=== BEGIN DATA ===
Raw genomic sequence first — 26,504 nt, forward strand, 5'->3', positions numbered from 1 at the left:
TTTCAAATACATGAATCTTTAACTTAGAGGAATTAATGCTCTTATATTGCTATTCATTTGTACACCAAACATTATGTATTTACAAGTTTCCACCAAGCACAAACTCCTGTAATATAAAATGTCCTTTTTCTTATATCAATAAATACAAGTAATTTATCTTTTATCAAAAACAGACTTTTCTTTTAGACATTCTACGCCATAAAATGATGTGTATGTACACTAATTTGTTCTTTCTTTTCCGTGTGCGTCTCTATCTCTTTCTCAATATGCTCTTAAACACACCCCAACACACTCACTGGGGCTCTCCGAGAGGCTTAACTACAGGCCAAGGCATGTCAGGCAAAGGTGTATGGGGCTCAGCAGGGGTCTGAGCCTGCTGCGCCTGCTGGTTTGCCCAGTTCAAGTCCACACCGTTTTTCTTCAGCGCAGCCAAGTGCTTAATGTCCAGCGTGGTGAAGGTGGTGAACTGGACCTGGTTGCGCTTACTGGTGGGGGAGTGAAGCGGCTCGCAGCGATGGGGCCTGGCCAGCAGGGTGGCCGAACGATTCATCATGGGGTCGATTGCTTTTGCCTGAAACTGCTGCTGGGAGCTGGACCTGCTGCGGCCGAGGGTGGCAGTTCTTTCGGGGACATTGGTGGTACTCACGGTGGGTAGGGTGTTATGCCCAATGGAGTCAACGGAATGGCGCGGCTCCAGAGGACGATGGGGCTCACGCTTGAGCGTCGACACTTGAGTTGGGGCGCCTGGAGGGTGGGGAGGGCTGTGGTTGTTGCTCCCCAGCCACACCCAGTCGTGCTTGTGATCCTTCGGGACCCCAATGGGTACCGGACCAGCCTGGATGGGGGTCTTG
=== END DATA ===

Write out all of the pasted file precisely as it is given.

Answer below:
Raw genomic sequence first — 26,504 nt, forward strand, 5'->3', positions numbered from 1 at the left:
TTTCAAATACATGAATCTTTAACTTAGAGGAATTAATGCTCTTATATTGCTATTCATTTGTACACCAAACATTATGTATTTACAAGTTTCCACCAAGCACAAACTCCTGTAATATAAAATGTCCTTTTTCTTATATCAATAAATACAAGTAATTTATCTTTTATCAAAAACAGACTTTTCTTTTAGACATTCTACGCCATAAAATGATGTGTATGTACACTAATTTGTTCTTTCTTTTCCGTGTGCGTCTCTATCTCTTTCTCAATATGCTCTTAAACACACCCCAACACACTCACTGGGGCTCTCCGAGAGGCTTAACTACAGGCCAAGGCATGTCAGGCAAAGGTGTATGGGGCTCAGCAGGGGTCTGAGCCTGCTGCGCCTGCTGGTTTGCCCAGTTCAAGTCCACACCGTTTTTCTTCAGCGCAGCCAAGTGCTTAATGTCCAGCGTGGTGAAGGTGGTGAACTGGACCTGGTTGCGCTTACTGGTGGGGGAGTGAAGCGGCTCGCAGCGATGGGGCCTGGCCAGCAGGGTGGCCGAACGATTCATCATGGGGTCGATTGCTTTTGCCTGAAACTGCTGCTGGGAGCTGGACCTGCTGCGGCCGAGGGTGGCAGTTCTTTCGGGGACATTGGTGGTACTCACGGTGGGTAGGGTGTTATGCCCAATGGAGTCAACGGAATGGCGCGGCTCCAGAGGACGATGGGGCTCACGCTTGAGCGTCGACACTTGAGTTGGGGCGCCTGGAGGGTGGGGAGGGCTGTGGTTGTTGCTCCCCAGCCACACCCAGTCGTGCTTGTGATCCTTCGGGACCCCAATGGGTACCGGACCAGCCTGGATGGGGGTCTTG